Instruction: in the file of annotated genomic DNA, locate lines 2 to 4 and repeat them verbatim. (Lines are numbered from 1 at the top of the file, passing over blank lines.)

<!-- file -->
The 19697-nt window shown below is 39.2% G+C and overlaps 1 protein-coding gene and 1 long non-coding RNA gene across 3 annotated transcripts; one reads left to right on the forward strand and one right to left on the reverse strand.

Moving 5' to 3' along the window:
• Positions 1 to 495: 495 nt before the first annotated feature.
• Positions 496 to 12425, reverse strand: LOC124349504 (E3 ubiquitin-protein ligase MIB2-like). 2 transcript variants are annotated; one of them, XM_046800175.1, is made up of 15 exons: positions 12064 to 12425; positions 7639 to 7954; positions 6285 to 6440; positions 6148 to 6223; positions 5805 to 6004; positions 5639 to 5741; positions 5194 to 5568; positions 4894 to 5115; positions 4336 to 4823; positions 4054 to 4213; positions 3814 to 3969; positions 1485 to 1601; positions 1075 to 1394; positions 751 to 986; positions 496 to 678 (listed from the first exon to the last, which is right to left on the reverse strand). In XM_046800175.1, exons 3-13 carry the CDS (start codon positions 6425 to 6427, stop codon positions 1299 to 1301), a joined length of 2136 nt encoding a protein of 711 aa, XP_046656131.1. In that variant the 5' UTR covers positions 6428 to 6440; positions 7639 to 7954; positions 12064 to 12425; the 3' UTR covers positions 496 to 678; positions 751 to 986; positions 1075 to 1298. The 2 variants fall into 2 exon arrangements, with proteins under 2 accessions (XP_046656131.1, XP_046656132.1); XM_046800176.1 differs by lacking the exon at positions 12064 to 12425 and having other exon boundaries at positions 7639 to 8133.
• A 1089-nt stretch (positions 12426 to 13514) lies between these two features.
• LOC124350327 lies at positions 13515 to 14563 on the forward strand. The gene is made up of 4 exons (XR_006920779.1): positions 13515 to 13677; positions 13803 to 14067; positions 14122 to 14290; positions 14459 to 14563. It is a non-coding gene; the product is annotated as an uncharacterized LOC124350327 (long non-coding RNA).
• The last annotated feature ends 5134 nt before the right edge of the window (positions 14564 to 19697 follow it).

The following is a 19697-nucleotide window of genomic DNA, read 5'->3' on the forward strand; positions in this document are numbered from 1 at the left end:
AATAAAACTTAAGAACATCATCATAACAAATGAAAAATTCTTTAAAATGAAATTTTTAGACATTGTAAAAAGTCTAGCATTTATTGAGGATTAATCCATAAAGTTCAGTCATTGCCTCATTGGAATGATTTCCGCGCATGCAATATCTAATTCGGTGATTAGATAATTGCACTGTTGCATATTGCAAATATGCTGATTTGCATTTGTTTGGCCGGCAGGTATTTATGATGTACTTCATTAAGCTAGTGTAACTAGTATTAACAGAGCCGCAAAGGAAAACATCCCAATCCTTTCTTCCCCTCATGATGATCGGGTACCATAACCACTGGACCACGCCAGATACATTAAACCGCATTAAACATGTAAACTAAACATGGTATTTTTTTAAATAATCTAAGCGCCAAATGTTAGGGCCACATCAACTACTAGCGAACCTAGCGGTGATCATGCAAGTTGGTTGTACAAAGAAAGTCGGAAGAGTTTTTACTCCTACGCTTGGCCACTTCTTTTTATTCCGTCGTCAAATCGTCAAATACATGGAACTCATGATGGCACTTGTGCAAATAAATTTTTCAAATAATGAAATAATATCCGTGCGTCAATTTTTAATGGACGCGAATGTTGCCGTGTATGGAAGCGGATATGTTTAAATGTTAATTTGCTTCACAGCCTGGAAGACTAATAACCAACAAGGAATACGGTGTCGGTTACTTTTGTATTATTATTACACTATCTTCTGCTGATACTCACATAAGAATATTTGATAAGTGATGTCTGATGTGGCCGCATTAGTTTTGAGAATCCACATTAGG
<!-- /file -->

Moving 5' to 3' along the window:
• Positions 1 to 495: 495 nt before the first annotated feature.
• Positions 496 to 12425, reverse strand: LOC124349504 (E3 ubiquitin-protein ligase MIB2-like). 2 transcript variants are annotated; one of them, XM_046800175.1, is made up of 15 exons: positions 12064 to 12425; positions 7639 to 7954; positions 6285 to 6440; positions 6148 to 6223; positions 5805 to 6004; positions 5639 to 5741; positions 5194 to 5568; positions 4894 to 5115; positions 4336 to 4823; positions 4054 to 4213; positions 3814 to 3969; positions 1485 to 1601; positions 1075 to 1394; positions 751 to 986; positions 496 to 678 (listed from the first exon to the last, which is right to left on the reverse strand). In XM_046800175.1, exons 3-13 carry the CDS (start codon positions 6425 to 6427, stop codon positions 1299 to 1301), a joined length of 2136 nt encoding a protein of 711 aa, XP_046656131.1. In that variant the 5' UTR covers positions 6428 to 6440; positions 7639 to 7954; positions 12064 to 12425; the 3' UTR covers positions 496 to 678; positions 751 to 986; positions 1075 to 1298. The 2 variants fall into 2 exon arrangements, with proteins under 2 accessions (XP_046656131.1, XP_046656132.1); XM_046800176.1 differs by lacking the exon at positions 12064 to 12425 and having other exon boundaries at positions 7639 to 8133.